What Is Non-pointing (Ptg) Deviation in Diamonds? (Images)

In a well-cut diamond, all fully formed facets should reach their prescribed locations or be completely finished. Otherwise, inverse circumstances will result in adjoining facets not meeting at precise points.

In diamond symmetry, we call these deviations non-pointings (Ptg). Generally, they can be grouped into two broad sub deviations:

  • Short Facet: Facets that do not reach their prescribed locations
  • Open Facet: Facets that are incompletely finished

Non-pointing deviations can occur in various facets of a diamond. Depending on the facets they affect, the GIA identifies four specific deviations when assessing symmetry quality during the grading process of a round brilliant diamond's cut.

Non-Pointing Deviations on Diamond Crown
  • Short Bezel (SB): The point of the bezel that faces outwards meets earlier, not reaching the girdle edge. This deviation also induces adjoining, misshapen upper girdle facets.
  • Open Bezel (OB): The lower portion of the bezel isn't fully finished, missing a point that should meet or overlap the girdle. As a result, this bezel takes on a pentagonal shape, disrupting the balance of the adjacent upper girdle facets.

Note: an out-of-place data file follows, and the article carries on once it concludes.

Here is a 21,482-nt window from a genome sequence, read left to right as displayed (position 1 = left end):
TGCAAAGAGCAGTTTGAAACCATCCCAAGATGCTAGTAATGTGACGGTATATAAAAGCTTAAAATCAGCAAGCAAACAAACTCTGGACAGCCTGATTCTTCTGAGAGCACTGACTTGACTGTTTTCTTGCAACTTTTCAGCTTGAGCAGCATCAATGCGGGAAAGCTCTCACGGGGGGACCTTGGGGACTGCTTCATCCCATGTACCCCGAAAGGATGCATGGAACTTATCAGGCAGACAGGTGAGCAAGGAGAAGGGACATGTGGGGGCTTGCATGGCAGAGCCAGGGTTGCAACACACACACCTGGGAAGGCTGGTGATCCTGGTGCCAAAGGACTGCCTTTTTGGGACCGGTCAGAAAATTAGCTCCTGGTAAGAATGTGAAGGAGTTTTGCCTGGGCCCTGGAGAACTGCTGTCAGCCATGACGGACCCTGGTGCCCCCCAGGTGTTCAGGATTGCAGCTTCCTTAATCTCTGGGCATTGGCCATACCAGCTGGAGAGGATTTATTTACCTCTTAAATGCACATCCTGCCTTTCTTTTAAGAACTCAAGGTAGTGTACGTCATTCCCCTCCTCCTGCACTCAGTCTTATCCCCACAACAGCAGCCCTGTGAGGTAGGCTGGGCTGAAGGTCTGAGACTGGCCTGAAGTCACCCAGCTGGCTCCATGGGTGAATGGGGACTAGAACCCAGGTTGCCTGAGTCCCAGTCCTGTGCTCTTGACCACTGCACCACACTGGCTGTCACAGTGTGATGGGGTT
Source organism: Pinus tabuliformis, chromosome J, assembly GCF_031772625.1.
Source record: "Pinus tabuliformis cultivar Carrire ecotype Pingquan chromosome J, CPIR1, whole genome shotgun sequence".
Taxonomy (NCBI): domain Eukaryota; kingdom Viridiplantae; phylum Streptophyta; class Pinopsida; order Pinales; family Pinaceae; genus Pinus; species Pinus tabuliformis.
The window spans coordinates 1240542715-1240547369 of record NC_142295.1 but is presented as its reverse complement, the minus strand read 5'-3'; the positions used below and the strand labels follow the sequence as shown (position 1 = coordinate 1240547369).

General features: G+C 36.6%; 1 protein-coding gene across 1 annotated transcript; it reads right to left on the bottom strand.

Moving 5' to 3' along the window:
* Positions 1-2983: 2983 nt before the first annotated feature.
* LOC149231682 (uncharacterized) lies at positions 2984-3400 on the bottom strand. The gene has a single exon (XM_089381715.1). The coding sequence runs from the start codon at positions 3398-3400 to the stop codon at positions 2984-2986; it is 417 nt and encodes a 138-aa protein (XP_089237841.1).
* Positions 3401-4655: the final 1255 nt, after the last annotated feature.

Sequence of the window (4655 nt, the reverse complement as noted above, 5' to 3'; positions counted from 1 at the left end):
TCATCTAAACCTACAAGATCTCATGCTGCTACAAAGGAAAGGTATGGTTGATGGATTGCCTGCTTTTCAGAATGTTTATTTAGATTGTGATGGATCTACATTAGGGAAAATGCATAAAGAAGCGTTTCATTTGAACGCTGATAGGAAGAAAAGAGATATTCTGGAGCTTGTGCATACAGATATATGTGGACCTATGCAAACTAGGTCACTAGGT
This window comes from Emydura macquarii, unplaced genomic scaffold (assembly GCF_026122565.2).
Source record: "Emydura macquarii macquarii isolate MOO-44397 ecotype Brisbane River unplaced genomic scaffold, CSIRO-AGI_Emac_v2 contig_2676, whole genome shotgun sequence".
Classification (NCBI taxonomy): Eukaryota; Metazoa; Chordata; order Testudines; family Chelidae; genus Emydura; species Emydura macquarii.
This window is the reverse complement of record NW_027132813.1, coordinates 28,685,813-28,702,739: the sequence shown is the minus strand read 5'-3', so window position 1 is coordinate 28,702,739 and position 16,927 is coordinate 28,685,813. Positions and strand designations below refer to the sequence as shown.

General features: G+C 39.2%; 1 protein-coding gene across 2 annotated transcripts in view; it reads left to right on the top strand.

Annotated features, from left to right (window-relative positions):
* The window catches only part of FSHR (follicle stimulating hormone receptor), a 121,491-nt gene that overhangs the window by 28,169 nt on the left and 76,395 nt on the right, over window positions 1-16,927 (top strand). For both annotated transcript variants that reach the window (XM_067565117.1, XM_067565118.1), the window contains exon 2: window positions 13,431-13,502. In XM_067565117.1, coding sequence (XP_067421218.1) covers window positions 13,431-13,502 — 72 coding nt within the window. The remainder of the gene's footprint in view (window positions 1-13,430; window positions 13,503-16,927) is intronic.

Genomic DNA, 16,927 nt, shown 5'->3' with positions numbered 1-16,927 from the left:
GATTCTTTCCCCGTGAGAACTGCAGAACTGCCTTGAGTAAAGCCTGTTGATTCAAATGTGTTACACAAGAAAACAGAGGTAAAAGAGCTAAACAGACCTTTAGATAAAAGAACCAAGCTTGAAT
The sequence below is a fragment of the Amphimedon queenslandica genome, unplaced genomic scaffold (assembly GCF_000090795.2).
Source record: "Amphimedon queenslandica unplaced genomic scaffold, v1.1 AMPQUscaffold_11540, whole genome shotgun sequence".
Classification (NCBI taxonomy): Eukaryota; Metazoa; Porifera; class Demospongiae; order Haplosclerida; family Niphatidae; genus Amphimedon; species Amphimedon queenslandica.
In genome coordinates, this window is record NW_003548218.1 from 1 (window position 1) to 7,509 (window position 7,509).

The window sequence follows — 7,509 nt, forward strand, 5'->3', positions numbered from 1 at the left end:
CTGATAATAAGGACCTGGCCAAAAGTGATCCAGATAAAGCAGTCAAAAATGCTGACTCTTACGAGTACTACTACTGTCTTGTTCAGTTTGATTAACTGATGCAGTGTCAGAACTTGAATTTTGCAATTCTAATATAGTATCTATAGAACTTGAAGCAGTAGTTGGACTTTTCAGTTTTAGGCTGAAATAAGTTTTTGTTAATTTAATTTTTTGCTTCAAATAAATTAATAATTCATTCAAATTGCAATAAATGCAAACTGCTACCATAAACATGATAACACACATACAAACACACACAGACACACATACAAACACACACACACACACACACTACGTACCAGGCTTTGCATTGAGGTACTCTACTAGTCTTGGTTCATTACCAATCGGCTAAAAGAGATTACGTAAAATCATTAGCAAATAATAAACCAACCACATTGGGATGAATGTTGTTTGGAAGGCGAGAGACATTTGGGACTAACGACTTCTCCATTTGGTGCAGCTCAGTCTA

• Short Main (SM): Similar to the short bezel, the point of the main facet (also known as the pavilion facet) facing upwards meets prematurely, failing to reach the girdle edge. This deviation is often associated with lower half variation (LHV), resulting in an imbalance of the adjacent lower halves.
  • Open Main (OM): The two lines of a main facet, adjoining the lower girdle facets, do not intersect. Instead, their hypothetical point of intersection lies outside the girdle.
Non-Pointing Deviations on Diamond Pavilion

All these symmetry variations can alter the routes of light reflection and refraction on/in a diamond. If you're drawn to a diamond's romantic "hearts and arrows" pattern,🏹❤️ you should pay closer attention to these non-pointing deviations as relevant facets, especially the main and related lower half facets, play a crucial role in creating and defining this distinctive pattern. All slight variations can skew many aspects, which will lead to queer, asymmetrical hearts and arrows.

When shopping for a diamond online, many vendors provide an option to filter stones with a particular symmetry grade. But if you are not buying a big stone and not very fussy about a precise look or pattern, there's no need to entangle yourself in sticking an Excellent symmetry. Instead, the generic 4Cs standard, including the overall cut grade, suffice to aid in your decision. Coupled with the evaluation with your naked eye on the visual light beauty, you can find your dream stone for your budget.

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